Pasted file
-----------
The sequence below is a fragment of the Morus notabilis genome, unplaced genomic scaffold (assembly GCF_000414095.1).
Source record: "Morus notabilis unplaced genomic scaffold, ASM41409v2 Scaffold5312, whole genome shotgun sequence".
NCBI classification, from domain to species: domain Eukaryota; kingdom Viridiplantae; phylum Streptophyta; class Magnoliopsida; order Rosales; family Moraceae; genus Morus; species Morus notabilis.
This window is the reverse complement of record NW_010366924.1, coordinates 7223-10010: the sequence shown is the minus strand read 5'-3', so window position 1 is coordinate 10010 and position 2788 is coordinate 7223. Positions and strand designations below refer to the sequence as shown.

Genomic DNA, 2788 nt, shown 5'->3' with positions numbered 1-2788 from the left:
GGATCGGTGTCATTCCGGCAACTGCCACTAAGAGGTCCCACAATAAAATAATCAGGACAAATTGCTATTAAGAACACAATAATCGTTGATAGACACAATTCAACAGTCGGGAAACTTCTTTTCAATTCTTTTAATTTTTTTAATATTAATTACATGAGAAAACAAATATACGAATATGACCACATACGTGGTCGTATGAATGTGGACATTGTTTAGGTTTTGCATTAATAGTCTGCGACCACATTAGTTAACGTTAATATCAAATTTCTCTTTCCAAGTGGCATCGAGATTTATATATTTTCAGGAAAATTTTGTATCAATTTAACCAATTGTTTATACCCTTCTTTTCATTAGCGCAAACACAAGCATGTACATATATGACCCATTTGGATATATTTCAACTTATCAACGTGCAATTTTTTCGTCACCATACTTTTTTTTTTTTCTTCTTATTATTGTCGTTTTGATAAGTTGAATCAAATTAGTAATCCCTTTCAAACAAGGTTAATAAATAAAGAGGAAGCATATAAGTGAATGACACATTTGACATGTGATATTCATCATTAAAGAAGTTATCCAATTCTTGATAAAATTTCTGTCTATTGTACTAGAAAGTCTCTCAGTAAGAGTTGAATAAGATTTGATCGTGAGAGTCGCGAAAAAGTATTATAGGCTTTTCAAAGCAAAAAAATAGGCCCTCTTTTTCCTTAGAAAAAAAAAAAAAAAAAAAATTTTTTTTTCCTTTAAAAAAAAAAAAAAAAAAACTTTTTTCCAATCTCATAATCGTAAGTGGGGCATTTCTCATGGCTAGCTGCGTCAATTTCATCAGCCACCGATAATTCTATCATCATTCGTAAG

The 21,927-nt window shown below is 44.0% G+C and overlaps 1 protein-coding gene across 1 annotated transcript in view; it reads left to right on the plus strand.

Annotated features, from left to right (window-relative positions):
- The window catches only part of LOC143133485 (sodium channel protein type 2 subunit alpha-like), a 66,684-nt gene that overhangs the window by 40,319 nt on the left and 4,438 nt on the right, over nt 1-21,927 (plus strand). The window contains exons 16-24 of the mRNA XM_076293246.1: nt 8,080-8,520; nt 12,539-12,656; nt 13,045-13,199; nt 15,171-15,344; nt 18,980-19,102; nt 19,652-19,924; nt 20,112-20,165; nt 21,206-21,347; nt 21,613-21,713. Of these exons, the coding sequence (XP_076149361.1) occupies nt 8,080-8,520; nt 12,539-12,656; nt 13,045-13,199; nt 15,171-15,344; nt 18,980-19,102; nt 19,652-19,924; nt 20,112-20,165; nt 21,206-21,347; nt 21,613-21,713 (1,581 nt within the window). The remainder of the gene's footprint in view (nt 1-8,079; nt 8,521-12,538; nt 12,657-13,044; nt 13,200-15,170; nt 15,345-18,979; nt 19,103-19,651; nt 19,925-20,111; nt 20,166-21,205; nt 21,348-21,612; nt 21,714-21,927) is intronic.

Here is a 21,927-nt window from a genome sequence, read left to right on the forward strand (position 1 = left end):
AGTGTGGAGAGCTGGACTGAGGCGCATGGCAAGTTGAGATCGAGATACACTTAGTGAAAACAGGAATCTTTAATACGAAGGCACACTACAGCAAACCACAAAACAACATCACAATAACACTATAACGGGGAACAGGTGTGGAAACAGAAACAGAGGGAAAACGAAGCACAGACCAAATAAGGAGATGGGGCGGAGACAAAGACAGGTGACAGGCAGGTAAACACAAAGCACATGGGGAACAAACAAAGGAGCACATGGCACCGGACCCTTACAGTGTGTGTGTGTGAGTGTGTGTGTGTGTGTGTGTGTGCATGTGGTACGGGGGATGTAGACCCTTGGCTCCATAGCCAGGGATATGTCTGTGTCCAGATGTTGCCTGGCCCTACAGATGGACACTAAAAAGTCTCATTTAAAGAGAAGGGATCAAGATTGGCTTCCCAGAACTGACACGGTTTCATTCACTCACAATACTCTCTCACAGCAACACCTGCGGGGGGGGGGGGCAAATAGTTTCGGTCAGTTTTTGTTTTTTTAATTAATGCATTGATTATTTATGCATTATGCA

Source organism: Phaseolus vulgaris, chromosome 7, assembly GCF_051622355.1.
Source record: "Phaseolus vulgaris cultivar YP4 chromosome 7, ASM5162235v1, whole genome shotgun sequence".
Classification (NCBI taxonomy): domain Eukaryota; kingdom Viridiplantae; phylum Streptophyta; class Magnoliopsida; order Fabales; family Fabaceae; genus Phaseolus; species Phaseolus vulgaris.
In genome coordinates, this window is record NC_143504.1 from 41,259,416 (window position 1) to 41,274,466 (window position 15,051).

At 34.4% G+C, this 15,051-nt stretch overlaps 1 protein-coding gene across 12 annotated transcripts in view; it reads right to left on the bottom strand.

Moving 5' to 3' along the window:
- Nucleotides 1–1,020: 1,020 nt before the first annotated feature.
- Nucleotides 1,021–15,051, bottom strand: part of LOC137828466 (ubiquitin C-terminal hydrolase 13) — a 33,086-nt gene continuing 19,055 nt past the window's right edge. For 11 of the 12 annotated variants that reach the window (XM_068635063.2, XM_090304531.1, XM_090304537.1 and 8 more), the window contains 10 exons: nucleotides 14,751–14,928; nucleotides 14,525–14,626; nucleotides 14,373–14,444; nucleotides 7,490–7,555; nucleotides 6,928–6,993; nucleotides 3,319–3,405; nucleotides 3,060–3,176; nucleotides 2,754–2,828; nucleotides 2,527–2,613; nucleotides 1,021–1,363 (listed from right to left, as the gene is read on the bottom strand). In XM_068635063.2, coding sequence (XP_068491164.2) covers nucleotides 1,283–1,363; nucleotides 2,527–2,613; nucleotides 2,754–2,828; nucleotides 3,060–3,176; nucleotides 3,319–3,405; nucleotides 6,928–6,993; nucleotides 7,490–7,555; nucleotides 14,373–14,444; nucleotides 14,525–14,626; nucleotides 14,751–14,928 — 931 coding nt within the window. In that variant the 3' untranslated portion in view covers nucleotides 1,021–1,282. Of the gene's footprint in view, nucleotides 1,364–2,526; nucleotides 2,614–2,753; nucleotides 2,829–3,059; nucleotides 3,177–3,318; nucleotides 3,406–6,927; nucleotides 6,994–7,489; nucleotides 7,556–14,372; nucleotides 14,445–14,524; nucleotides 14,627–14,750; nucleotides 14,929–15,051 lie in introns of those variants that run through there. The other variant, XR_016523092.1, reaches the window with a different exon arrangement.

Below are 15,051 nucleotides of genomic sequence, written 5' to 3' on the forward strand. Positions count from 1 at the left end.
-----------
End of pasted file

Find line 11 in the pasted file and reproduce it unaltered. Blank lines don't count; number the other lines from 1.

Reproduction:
AGTGTGGAGAGCTGGACTGAGGCGCATGGCAAGTTGAGATCGAGATACACTTAGTGAAAACAGGAATCTTTAATACGAAGGCACACTACAGCAAACCACAAAACAACATCACAATAACACTATAACGGGGAACAGGTGTGGAAACAGAAACAGAGGGAAAACGAAGCACAGACCAAATAAGGAGATGGGGCGGAGACAAAGACAGGTGACAGGCAGGTAAACACAAAGCACATGGGGAACAAACAAAGGAGCACATGGCACCGGACCCTTACAGTGTGTGTGTGTGAGTGTGTGTGTGTGTGTGTGTGTGCATGTGGTACGGGGGATGTAGACCCTTGGCTCCATAGCCAGGGATATGTCTGTGTCCAGATGTTGCCTGGCCCTACAGATGGACACTAAAAAGTCTCATTTAAAGAGAAGGGATCAAGATTGGCTTCCCAGAACTGACACGGTTTCATTCACTCACAATACTCTCTCACAGCAACACCTGCGGGGGGGGGGGGCAAATAGTTTCGGTCAGTTTTTGTTTTTTTAATTAATGCATTGATTATTTATGCATTATGCA